It’s simple to become devoted to your work since you put so much time, creativity, and emotion into it. After finishing your work, take a break to get some perspective. After that, treat your pricing like you would any other product. A scaling formula is a favourite tool of some artists. Your work should be priced primarily based on its tangible qualities rather than on your own worth.

5. Have several price points for your work

Higher-priced paintings might turn off some potential buyers. More people can afford smaller, more affordable things. Additionally, they are more affordable for customers who cannot afford more expensive work. For instance, a young consumer may be able to afford a $200 painting but not a $2000 one. Still, they get to bring a piece of your creation home and fall in love with it. Your work will already be on their minds when they have more money for art in the future.

Prints are an excellent method for customers to feel as though they are bringing a piece of your artwork home. Despite not being the original, a print might nevertheless be rather large. Additionally, the price is substantially lower. It allows cautious purchasers to dabble in the market. When they feel more at ease, they can upgrade to a more pricey piece of art.

Your art will receive greater exposure the more sales it receives. More people will notice it, discuss it, and be curious to learn more about you. This implies that there is a greater likelihood that more people will wish to purchase your work. Your selection of pricing points can increase sales and goodwill since people will be pleased to own one of your items.

6. Be open and honest about your pricing.

A collector’s mind automatically raises a red flag when you have to ask for a price. It raises red flags about the possibility that you may alter your prices depending on the person asking, their perceived amount of interest, and their apparent wealth. Your honesty is demonstrated by making your prices clear, accessible, and available on your sales platforms.

Additionally, it saves you from having a lot of potentially awkward talks if you detest talking about money. By providing that knowledge up front, the buyer must do all the difficult decision-making. They will have enough time to choose an item that fits their budget before approaching you to complete the simple transaction.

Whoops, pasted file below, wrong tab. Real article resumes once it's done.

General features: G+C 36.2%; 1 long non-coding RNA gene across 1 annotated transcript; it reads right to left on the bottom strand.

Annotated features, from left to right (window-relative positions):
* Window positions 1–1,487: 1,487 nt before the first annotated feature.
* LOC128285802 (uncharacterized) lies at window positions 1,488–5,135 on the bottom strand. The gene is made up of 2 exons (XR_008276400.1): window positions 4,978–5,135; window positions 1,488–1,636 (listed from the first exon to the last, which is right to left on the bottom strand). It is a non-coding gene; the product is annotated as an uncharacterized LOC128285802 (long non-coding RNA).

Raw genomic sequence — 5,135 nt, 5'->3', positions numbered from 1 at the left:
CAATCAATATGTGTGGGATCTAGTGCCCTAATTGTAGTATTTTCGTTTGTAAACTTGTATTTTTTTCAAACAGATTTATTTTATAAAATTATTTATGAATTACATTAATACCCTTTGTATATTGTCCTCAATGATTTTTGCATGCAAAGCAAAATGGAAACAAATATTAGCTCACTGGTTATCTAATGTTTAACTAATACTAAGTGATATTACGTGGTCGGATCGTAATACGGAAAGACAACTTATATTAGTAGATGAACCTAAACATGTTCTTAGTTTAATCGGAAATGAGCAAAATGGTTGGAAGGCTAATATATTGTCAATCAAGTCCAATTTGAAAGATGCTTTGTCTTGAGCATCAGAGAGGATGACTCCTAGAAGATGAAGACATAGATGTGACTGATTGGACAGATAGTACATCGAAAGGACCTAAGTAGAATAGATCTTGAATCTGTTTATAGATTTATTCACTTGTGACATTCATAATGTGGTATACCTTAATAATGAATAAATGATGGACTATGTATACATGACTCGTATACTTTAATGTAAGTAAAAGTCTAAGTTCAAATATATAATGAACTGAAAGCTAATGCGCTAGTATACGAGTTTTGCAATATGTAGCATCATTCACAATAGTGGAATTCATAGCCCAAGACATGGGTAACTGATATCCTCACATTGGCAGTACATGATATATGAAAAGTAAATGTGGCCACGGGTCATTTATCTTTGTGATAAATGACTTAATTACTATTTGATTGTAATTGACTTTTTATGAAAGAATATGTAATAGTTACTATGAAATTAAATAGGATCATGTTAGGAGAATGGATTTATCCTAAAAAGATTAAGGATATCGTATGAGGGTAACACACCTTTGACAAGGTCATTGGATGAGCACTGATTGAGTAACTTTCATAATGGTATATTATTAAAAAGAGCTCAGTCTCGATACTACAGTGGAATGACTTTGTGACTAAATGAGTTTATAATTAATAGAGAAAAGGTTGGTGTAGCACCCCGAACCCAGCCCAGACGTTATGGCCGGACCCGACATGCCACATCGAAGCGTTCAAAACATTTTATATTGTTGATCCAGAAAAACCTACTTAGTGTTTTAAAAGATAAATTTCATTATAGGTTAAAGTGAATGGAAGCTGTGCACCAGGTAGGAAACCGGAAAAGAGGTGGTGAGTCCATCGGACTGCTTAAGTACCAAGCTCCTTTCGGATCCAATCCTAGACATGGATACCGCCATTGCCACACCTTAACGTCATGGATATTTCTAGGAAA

Your own website or the art gallery that promotes you are two simple ways to display your work and inspire confidence in your customers. It lets you choose which information is made public, incorporates links to the artwork, and provides alternatives for possible buyers to get in touch with you or the gallery that represents you.

7. Stand firmly behind your charges by offering proof.

Have faith in yourself and your prices, regardless of how much of your work you sell or how new you are to the market. Buyers will rapidly figure it out if you don’t.

Have a prepared response ready for the next time someone questions why something is so pricey (they always do). Show them that you’ve been selling comparable paintings for that price on a regular basis. Disclose your provenance records, or print them out, to demonstrate the comparable sales you have made from galleries, dealers, and your studio. People want to be able to provide clear, unambiguous evidence to support their purchase. They want to be certain that their financial decisions are sound.

Put their minds at ease by demonstrating to them that similar Sold art pieces have been made by others, that your labour is valued, and that your pricing strategy is methodical and fact-based.

You can stand behind the price when you take the time to accurately and realistically price your work. You’ll be prepared to defend your price if the buyer wants to offer less than that. You’ll get home with the money you deserve if you have confidence, which works wonders.


Want to learn more?

  1. Just starting outCLICK HERE
  2. Been working in your business for two years or more? CLICK HERE

Click here if you need to schedule a meeting with me.

We’re here to help you to take action just like we’ve helped thousands of other entrepreneurs, business owners and creative professionals all around the globe.

Now is the time to let your passion SHINE.

Now is the time to Make Tomorrow Today!

To your success,

Vinh Van Lam & Stuart Horrex


Vinh Van Lam
the authorVinh Van Lam
Vinh Van Lam, co-founder of ArtSHINE, is a visionary art coach and entrepreneur with a passion for fostering creativity. With a diverse background in art and business, he brings a unique perspective to empower emerging artists, enabling them to thrive in the dynamic art industry through the innovative platform of ArtSHINE.

Leave a Reply

This site uses Akismet to reduce spam. Learn how your comment data is processed.